Dhaula Kuan is a freeway overpass and five-way intersection in South Delhi. It’s where National Highway 8 from Gurgaon comes in to greater Delhi, and it’s also the road to the airport.
Why do they call it Dhaula Kuan? Perhaps not one Delhiite in ten thousand knows the answer. One fellow who does have a few ideas is a Mr. Ronald V. Smith, who, despite his name, appears to be a through-and-through Indian. He has written a book called ‘The Delhi No-one Knows’ (you can read a profile of R.V. Smith done by M. A. Soofi here– please do take a look).
Smith writes in the Januray 15th 2007 issue of the Hindu that Dhaula Kuan takes its name from a well in the area, noting that the area around the well is fine for picnics, “especially when the weather is pleasant and people can sit it out in the open or under the trees the whole day”. As for the well, Smith concedes that little is known of it, only that it is a not-especially-impressive 200 years old. Since it is placed along the Gurgaon road, conjecture is that the Moghul leader Shah Alam had it built. Shah Alam was more of less a puppet figure whose empire consisted essentially of that road and the area around it, and he was fond of surveying his kingdom, often getting thirsty while on the road. There is a well-known saying about Shah Alam which runs thusly: “Az Dilli ta Palam, Badshah Shah Alam”, or ‘From Delhi to Palam (i.e., about 10 miles) is the kingdom of Shah Alam’. The quote still turns up in contemporary politics:
Participating in the debate on inflation, leader of the Opposition Jaswant Singh feigned sympathy with the plight of the prime minister. “Mr Singh’s prime ministership reminds me of the humiliating quip about Mughal emperor Shah Alam — Sultanat-e-Shah Alam, Az Dilli te Palam (The realm of Shah Alam extends from Delhi to Palam). In Mr Manmohan Singh’s case, it stretches from Race Course Road [the PM’s house – ed.] to Race Course Road,” Mr Jaswant Singh said (BJP likens PM to Shah Alam, Times of India wire, 2008)
In any case, we’re not sure who built the well, why, or why it’s named Dhaula Kuan (i.e., White Well). The ‘white’ part could refer to a fair-skinned lady, some say. Or perhaps it has to do with the sand around the well, which is white. In either case, “when passing by[,] do think of someone fair. Also, it may make the well blush” (Smith, 2007).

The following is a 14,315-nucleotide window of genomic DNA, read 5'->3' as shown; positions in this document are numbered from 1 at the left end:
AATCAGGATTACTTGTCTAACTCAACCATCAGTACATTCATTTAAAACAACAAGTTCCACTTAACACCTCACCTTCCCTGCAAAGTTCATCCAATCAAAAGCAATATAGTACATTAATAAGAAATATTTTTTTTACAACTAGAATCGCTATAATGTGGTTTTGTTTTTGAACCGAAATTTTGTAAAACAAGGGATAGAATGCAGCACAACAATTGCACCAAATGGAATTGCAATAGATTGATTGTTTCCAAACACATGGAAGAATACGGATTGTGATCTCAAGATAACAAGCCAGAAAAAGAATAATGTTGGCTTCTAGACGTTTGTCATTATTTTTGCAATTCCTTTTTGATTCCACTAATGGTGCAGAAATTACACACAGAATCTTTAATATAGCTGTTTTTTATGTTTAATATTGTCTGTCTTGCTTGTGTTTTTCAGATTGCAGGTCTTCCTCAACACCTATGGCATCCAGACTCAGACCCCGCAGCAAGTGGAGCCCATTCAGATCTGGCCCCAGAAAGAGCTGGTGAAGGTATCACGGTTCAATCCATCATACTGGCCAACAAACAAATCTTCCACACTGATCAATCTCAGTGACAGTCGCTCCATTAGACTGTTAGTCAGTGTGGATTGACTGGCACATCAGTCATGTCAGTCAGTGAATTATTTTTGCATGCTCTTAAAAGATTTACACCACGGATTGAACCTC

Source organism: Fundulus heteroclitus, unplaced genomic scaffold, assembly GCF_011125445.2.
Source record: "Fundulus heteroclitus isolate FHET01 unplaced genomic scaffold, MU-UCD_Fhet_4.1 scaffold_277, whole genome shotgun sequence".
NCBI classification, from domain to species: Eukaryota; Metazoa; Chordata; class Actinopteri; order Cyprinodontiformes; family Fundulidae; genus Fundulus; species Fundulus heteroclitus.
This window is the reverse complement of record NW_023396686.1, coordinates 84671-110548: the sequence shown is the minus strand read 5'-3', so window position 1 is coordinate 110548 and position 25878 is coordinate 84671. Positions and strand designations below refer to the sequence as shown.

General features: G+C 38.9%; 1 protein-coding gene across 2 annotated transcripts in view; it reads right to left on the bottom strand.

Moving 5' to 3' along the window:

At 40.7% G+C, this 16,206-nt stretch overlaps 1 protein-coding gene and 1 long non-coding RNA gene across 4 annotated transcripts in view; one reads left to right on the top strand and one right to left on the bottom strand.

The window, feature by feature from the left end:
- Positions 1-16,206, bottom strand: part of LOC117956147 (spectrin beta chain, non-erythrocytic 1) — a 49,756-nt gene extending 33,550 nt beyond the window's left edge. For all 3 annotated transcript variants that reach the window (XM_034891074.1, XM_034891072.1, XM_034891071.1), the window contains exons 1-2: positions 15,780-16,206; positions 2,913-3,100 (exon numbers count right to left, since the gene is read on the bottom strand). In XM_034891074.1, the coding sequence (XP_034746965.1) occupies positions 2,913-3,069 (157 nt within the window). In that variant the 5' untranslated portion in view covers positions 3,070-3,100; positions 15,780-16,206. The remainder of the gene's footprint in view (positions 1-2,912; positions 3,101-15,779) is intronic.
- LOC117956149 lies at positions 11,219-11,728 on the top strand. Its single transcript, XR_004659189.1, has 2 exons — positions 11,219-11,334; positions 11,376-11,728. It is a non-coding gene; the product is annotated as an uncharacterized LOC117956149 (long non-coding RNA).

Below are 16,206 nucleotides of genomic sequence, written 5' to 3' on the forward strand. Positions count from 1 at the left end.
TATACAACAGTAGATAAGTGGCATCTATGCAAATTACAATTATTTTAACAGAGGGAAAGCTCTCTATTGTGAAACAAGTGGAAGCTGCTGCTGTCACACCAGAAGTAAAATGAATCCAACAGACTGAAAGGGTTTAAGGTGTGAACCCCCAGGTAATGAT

I recently undertook a trip from Haryana to Delhi via Dhaula Kuan, which is why I mention the whole thing. I was in the exceedingly muddy town of Badshahpur- Bachapur, I called it, as I’d only heard it said: later I found it was actually Badshahpur, which makes more sense. On the main road in Badshahpur, I was taken in hand by a rickshaw driver who chatted amiably with me in Hindi, though I can’t say I understood it all. I was taken to a rickshaw, a group rickshaw, or auto in Indian English, the kind that fourteen people get in to- four in the extra-wide seat, four facing, four on the back bumper, one on either side of the driver on jump seats, then the driver, and then a fellow hanging off. We came to Rajiv Chowk- not the code name of Connaught Place, but a different Rajiv Chowk, which was a freeway overpass with a sign reading ‘Delhi, 33km’. The rickshaw driver called for all “Rajiv-Chowk-wallahs” to get off, we each paid Rs. 10, and then I sort of stumbled around in the dark trying to figure out how to get from there to Dhaula Kuan.
I crossed the street and found a number of people standing in the road waiting. Then a sort-of jeep came by and slowed down a bit, and men made to dash into it, and a fellow hanging out called out “Dhaula Kuan, Dhaula Kuan” and so I hopped in as well. After a few seconds, however, some cops in khaki came over, got in the jeep, and began arguing with the driver. It was in Hindi, but we were all in the back area and couldn’t hear much. The cops made everyone up front in the cab get out, began waving around some folded-up, laminated, hand-written papers (apparently the driver’s license), and eventually we were all hustled out the back of the jeep and the cops drive the empty white jeep away somewhere.
At that point a beat-up old ramshackle bus slowed down; on the side was written ‘Rajasthan Roadways’ in Hindi. It slowed, not stopped, and I pulled myself on. I sat in the back. There was a slick fellow in a black jacket that played dance-pop over his cell phone. An older man came round to collect money for tickets, but on asking me something- I didn’t hear him over the bus noise, but I assumed he asked where I was going- I responded ‘Dhaula Kuan’. He nodded and walked off without asking for any money. Free bus ride!
The bus passed some various military canteens and dormitories, and then slowed down. Two rustic fellows in beanies and scarves, each with large buckets of paint stored between their legs, turned round and asked me in Hindi if we were at Dhaula Kuan. I told them we were and we alighted. It was dark out and I saw only a pedestrian overpass, two fellows selling biscuits, chai, and running an STD phone line off an upturned wooden box, and a few people in a bus shelter. That was my first time to Dhaula Kuan, and I knew nothing of the well or of its storied place in history. But next time I end up there, you can be sure I will look for the well and report back to you.